I have explained about x-ms-version in my previous post where I gave an example of Service Management APIs. Just to refresh, x-ms-version is a HTTP header which is used in Service Management API/ Azure Storage Services API calls to specify the version of operation. In other words users can specify which version of an operation they want to use by setting the x-ms-version request header. The benefit of x-ms-version is that if there is a new version of the API available, it will not break the functionality of your existing code. Users can modify the code to call a newer version of API by specifying the x-ms-version HTTP Headers.
In this blog post, I will demonstrate the use and impact of x-ms-version WITH Azure Storage Services API calls.
Default x-ms-version for Storage Service
In this example, I will simply use IE and browse the following URL:
In this URL, testxmsversion is my container and comp=list is the command to list the blob in this container. Since I made this container public to simplify this scenario, thus I was able to access it right away from my Internet Explorer. Here is the response in IE where I could see that I got just one file HDD.jpg in this container.
Now let’s look at the request header. I am using Fiddler to inspect the request and response.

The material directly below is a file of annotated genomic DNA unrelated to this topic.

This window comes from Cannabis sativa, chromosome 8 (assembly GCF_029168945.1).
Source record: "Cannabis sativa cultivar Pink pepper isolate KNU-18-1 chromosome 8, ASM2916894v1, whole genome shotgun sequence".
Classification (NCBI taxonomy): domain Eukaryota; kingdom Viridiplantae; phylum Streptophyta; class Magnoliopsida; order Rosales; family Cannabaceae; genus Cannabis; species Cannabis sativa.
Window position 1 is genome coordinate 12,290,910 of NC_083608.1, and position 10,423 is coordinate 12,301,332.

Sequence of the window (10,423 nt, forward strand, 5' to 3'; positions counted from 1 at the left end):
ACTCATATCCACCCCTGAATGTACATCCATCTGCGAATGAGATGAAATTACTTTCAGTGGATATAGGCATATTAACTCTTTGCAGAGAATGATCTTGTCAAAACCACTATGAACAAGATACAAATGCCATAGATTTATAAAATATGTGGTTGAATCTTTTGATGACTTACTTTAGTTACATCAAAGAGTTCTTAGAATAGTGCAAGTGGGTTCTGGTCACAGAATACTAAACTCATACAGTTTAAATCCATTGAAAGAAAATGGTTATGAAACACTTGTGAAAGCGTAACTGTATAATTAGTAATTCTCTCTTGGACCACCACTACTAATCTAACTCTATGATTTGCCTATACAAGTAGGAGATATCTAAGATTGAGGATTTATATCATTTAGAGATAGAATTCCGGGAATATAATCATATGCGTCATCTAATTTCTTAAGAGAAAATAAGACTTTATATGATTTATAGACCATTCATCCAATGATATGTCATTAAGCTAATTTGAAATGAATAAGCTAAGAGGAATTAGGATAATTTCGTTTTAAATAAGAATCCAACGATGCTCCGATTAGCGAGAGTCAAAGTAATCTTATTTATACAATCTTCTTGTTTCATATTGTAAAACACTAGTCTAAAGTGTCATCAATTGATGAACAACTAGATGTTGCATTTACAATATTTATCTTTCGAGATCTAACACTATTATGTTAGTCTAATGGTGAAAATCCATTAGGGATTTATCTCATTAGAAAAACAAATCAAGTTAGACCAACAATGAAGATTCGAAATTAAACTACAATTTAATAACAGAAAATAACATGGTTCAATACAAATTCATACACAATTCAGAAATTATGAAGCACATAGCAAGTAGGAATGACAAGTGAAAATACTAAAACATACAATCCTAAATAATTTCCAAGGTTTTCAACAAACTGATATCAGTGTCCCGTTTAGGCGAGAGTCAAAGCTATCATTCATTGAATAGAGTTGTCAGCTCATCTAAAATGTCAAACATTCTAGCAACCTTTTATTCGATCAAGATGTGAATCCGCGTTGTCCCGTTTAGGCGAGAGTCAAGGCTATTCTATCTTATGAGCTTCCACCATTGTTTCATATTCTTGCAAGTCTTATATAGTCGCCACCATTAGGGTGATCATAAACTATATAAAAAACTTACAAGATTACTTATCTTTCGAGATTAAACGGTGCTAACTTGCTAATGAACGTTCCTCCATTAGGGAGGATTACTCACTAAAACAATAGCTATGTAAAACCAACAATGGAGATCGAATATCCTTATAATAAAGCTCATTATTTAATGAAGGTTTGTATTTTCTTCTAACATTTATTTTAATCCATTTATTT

Accept: text/html,application/xhtml+xml, */*
User-Agent: Mozilla/5.0 (compatible;MSIE 9.0; Windows NT 6.1; WOW64; Trident/5.0)
Accept-Encoding: gzip, deflate, peerdist
Here is the response:
HTTP/1.1 200 OK
Server: Windows-Azure-Blob/1.0 Microsoft-HTTPAPI/2.0
Date: Sun, 29 Sep 2013 04:50:06 GMT
If you closely look at the request headers, you would see that there is no mention of x-ms-version. But we could see x-ms-version is response. IE doesn’t know about x-ms-version thus it was not included. Since this header was missing, “2009-09-19” was considered the default version. You could set your own default x-ms-version. I will explain how to do this in my next blob post. Here is a link which shows currently available versions of storage services: http://msdn.microsoft.com/en-us/library/windowsazure/dd894041.aspx.
Let’s try to pass x-ms-version and inspects things:
For this example, I am going to use Fiddler to make a call. I will use the same request as shown in my previous example with an exception. Now I will pass x-ms-version as well. Here is the request headers:
This are the response headers I got after making the call:
HTTP/1.1 200 OK
Server: Blob Service Version 1.0 Microsoft-HTTPAPI/2.0
Date: Sun, 29 Sep 2013 06:09:17 GMT
Here is response:
Points to note
So if you compare both the outputs, you will notice that query with x-ms-version: 2009-07-17 did not return any properties field.
If you also noticed the response headers Server, it was changed to Windows-Azure-Blob/1.0 Microsoft-HTTPAPI/2.0 from Blob Service Version 1.0 Microsoft-HTTPAPI/2.0.